Average Rock Health startup now worth $5.2M

By: Jonah Comstock | Feb 21, 2013        

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due date plus

Wildflower Health's Due Date Plus app.

Rock Health held the demo day for its fourth class this week, highlighting some impressive accomplishments from its newest batch of 14 portfolio companies. Last year, MobiHealthNews reported that this class would start with an increased $100,000 investment from Rock Health, shortly after the incubator signed on Kleiner Perkins Caufield Byers. This is also the first class to benefit from new Rock Health advisor Kaiser Permanente.

Rock Health companies have the third highest average valuation of any incubator according to Angel List, at $5.2 million (behind StartX and Y-Combinator). Rock says the incubator’s portfolio companies have raised $43 million to date, not including investments from Rock itself, averaging about $900,000 per startup. The current class accounts for $13.9 million of that total.

Rock noted in its press release that its current class is targeting a wide variety of customers: consumers, employers, and hospitals.

Consumer companies include Beam Technologies, makers of the Beam Brush, the FDA-cleared smart toothbrush that made a splash at CES, and Wello, a startup offering affordable one-on-one training sessions over two-way video chat. Wello raised $1 million in December, with Rock-partner Kleiner Perkins leading the round. The company launched group workouts this week, allowing friends around the world to work out together with a Wello trainer.

Several more of the companies focus on creating innovative health apps. Mango Health, which recently received $3.1 million in seed funding, has released its iOS app, which seeks to improve medication adherence through gamification. The app includes a rewards system where users can earn points for taking their pills and exchange them for real-world gift cards. SuperBetter, an online application, also uses gamification principles to help people reach health goals like working through depression or trying to lose weight.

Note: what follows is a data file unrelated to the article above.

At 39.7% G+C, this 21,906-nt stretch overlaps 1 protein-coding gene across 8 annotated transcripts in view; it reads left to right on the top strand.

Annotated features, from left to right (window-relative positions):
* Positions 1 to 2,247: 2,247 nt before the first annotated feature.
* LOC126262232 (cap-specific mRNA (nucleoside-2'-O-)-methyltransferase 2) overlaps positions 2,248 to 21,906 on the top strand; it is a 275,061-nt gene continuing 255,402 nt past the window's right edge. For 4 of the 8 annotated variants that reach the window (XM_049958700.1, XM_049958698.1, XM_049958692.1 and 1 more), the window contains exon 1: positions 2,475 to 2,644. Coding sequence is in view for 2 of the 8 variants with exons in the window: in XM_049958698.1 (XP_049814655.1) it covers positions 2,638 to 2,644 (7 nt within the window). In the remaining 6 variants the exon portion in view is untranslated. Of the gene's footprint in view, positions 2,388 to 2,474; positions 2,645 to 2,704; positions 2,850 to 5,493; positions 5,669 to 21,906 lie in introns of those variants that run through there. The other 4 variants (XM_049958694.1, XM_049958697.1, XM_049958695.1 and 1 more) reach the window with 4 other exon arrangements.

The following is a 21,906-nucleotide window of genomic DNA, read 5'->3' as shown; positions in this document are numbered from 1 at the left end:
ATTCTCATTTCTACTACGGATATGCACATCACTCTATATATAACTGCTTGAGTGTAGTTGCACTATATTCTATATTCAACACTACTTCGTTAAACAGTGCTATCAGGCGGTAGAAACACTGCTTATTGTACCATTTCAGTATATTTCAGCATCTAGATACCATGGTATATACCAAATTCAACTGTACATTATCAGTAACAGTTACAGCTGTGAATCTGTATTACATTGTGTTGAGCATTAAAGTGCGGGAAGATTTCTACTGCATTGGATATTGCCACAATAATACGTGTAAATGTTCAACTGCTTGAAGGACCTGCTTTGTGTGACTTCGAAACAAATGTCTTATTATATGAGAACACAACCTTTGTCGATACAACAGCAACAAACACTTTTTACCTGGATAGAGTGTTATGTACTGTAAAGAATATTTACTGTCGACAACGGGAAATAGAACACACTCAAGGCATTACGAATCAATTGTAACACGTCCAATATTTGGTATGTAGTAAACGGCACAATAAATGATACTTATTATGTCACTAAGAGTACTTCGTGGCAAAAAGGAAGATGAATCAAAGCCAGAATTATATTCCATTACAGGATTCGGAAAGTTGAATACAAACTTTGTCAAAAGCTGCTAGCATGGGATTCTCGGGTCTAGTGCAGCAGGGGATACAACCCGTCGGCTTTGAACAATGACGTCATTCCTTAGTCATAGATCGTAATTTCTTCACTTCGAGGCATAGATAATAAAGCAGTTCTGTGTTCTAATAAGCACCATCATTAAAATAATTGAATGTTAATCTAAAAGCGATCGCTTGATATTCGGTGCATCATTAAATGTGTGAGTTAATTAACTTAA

Other apps target specific challenges for the consumer. LabDoor is an iOS app that can scan supplements and over-the-counter medications and return grades based on safety and efficacy — determined through investigation up to and including independent lab work. Moxe Health, through products like triage.me, aims to help the underinsured find the best care they can afford, and reduce unnecessary emergency room visits. Wildflower Health creates apps to help women stay healthy throughout pregnancy. It’s first app, Due Date Plus, helps women keep track of doctor visits and track symptoms.

A number of the companies in the fourth class are building tools for providers rather than patients. CliniCast is aiming to ease the transition from fee-for-service to fee-for-value healthcare by selling providers predictive analytics that help minimize costs and maximize outcomes. Eligible is developing a REST API with the goal of standardizing and simplifying health eligibility requests (which founder Katelyn Gleason describes as a “mind-bogglingly broken” space in healthcare). Eligible raised $1.5 million and counts practice management system Kareo.com as one of its largest customers. KitCheck reduces the time, money, and potential for error in assembling medication kits. Rock Health reports they already have six-digit revenues from multiple hospital customers.

Beam Technologies' Beam Brush

Beam Technologies' Beam Brush

Wellframe is building a system to hopefully reduce readmissions by giving patients an app with day-to-day instructions for managing a condition or enhancing recovery from a surgery or procedure. OpenPlacement also deals with continuing care, helping match seniors with housing and assisted living options. The company already has 500 facilities listing open beds on its platform.

Finally, a couple of Rock Health companies are working with employers. Benefitter, formerly called BenefitsMe, is a tool for navigating the upcoming health insurance changes due to the Afforcable Care Act. The company promises to help employers determine what the most cost-effective coverage option is for both company and employees. The company raised $2.7 million from angel investors. Zipongo, a company which aims to motivate healthy eating with personalized meal plans and digital coupons, is currently positioning itself as a consumer product. But according to Rock, the company has established relationships with a number of payers, and has secured “a multi-million dollar deal with a national retailer” after raising $2 million in seed funding.

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  • Andrea

    Come on, Jonah, you’re better than this. The mean/average in this case is a stupid metric, especially given that 2-4 outliers are dramatically affecting the mean in their case. What should have been discussed here instead is what’s the MEDIAN valuation and/or amount raised among Rock Health startups. This kind of stupid regurgitation of Rock Health’s spin machine infuriates me.